DIY Building A Greenhouse

This is the finished product. I initially had a storage shed frame in a Quonset hut shape. I decided I would move it to a well lit portion of the yard and make it into a greenhouse. This is the project…

 

Started with some wood runners across the inside and outside of the frame to hold the plastic that would enclose my greenhouse. Tried to keep the project in the $300 range, so I went cheap. The beds in the picture were made from left over form board I got from a job site I worked on for free, so that helped tremendously with the cost. I simple made a set of open beds that were almost 3 feet deep and used 2×4 for the base. I anchored them with rebar that I also got for free and ran tie wire across for added durability. Its been up for almost a whole season and has not weakened one bit.

It took a lot of material to fill the bed. This was the layering in case anyone wants to know the secret of a nutrient rich soil.

1 – Cow manure, and lots of it. almost 8 bags of cow manure.

2 – hay, about the same amount

3 – ripped cardboard, Texas A&M website said this was great filler

4 – mushroom compost

5 – sand and clay

6 – peat moss

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I mixed those up often and let them compost for a month before finally planting.

This was the filled and mixed bed after almost 4.5 cubic yards of material. You have no idea how glad I was to be able to back the truck up to the greenhouse instead of having to haul it across the yard.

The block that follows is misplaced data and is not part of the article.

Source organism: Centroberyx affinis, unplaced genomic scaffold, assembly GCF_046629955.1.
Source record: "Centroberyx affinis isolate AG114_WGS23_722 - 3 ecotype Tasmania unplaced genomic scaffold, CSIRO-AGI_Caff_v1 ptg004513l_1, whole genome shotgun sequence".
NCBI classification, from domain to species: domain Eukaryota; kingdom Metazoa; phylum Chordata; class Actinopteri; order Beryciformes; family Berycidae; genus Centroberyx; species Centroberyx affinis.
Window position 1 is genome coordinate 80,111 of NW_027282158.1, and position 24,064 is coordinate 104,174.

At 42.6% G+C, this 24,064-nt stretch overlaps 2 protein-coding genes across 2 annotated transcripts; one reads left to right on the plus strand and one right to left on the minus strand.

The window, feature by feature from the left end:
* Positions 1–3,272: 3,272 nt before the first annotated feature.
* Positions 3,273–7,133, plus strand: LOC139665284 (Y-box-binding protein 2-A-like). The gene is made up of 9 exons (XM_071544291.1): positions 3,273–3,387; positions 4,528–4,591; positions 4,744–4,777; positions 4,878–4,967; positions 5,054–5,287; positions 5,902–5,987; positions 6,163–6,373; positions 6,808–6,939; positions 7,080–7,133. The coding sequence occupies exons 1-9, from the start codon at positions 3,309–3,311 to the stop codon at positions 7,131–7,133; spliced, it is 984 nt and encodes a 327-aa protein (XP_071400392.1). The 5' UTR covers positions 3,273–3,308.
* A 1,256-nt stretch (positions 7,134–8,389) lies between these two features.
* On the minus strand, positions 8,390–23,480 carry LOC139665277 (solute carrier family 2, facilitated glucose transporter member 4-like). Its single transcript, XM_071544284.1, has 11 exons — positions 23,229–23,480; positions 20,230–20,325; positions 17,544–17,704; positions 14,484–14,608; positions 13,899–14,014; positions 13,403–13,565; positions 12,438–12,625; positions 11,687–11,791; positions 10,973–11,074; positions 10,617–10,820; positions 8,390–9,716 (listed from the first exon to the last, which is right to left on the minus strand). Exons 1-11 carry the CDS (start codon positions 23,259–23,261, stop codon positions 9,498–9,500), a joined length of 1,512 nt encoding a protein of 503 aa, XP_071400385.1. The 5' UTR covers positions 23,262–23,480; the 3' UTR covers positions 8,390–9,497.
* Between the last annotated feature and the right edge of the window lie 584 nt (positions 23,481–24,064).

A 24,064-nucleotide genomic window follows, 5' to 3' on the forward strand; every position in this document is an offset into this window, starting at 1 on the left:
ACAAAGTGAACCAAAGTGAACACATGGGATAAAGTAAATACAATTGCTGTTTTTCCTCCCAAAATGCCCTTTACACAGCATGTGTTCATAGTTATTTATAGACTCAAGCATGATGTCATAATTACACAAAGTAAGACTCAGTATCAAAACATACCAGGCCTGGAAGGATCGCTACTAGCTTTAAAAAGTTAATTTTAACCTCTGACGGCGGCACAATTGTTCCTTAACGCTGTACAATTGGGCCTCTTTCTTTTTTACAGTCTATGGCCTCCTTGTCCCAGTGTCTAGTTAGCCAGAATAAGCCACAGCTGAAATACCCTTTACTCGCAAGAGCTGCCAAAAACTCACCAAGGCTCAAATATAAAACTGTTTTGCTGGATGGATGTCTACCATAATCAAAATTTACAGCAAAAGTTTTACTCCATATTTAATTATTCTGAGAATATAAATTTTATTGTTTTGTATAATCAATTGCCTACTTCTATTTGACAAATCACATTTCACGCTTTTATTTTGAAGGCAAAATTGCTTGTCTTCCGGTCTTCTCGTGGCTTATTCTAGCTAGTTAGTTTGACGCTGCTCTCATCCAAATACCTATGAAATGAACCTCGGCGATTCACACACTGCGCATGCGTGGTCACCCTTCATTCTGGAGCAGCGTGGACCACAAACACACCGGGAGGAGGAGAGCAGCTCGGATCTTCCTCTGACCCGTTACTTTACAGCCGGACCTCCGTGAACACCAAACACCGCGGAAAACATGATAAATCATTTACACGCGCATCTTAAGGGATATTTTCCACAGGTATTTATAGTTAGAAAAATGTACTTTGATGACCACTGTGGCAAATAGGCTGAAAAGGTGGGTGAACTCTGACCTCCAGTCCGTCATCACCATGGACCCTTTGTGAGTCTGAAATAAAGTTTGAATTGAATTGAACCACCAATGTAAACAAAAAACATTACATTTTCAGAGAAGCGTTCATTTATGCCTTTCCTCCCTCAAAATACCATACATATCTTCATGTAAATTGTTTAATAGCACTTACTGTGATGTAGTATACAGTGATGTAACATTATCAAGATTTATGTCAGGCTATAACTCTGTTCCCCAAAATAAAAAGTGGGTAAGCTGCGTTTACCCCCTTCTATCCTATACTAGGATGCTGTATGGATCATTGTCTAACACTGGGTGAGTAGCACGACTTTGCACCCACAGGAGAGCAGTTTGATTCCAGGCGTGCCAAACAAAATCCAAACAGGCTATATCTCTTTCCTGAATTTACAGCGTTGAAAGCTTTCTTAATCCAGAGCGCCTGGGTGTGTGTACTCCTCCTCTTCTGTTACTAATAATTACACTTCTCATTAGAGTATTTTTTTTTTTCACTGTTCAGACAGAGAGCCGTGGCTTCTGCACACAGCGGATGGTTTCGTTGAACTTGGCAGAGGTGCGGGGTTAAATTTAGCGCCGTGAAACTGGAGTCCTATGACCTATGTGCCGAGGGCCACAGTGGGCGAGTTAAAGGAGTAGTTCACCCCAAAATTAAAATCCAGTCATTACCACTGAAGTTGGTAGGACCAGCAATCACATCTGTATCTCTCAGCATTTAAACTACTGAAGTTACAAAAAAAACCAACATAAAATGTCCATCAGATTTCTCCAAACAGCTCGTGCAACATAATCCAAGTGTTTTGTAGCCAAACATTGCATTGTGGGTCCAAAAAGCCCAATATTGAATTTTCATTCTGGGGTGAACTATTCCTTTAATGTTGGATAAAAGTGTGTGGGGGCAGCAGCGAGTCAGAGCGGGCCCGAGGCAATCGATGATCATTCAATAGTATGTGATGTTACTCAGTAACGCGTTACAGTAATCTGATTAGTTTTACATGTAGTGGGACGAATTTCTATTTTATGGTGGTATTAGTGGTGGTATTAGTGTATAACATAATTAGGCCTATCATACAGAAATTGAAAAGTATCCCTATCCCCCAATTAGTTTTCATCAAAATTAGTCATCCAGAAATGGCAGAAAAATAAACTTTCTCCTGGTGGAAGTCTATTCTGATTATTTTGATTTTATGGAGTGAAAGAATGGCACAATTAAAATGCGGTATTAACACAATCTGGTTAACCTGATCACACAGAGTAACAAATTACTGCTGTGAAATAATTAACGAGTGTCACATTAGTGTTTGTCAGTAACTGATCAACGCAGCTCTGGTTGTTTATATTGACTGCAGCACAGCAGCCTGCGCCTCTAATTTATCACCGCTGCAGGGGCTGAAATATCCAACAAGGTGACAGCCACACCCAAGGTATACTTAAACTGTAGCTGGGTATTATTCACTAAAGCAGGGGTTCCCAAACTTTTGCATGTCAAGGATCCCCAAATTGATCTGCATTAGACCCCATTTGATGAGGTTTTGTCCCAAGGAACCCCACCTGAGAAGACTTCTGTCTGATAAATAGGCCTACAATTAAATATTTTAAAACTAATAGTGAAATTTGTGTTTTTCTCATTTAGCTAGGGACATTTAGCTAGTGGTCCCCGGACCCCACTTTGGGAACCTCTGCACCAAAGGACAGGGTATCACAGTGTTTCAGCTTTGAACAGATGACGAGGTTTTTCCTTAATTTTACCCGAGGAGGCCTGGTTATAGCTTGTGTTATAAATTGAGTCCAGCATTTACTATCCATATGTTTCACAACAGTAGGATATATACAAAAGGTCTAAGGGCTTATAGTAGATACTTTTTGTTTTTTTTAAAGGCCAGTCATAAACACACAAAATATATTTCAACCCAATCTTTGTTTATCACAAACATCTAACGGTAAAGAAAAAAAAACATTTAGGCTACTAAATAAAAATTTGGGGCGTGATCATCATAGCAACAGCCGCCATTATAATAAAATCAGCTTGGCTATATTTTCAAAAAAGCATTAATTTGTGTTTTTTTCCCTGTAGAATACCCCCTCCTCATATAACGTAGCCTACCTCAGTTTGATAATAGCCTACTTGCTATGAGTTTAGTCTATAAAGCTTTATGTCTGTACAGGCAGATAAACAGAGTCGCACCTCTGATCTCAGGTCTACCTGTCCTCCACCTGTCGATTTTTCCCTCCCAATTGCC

Added some mesh wiring and wood dowels for support for the plants I had to grow.

This was the final touch. Closed the front with 6 mil plastic. Added a zipper for entry and exit. Wanted to make sure we had enough ventilation so I added screened windows in the back. (seen in picture below)

This was about 4-5 months into the season. We planted (from left to right) carrots, bush beans or green beans, cucumbers, tomatoes, corn, watermelon, strawberries, and spinach. The spinach had already been pulled and sealed for later use when I took this picture.

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One of the daily hauls… a miniature watermelon and some green beans.. turned out to be a good investment, and I was under budget for the project. Also should be noted that I ran a PVC line to the greenhouse on a splitter. One hose went to the soaker i made from PVC and the other was a set of misters I got from wally world and attached to the upper frame.

Used a storage shed frame from the previous owner and built my own greenhouse! Jacob Vandagriff

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Self-sufficiency and Preparedness solutions recommended for you:

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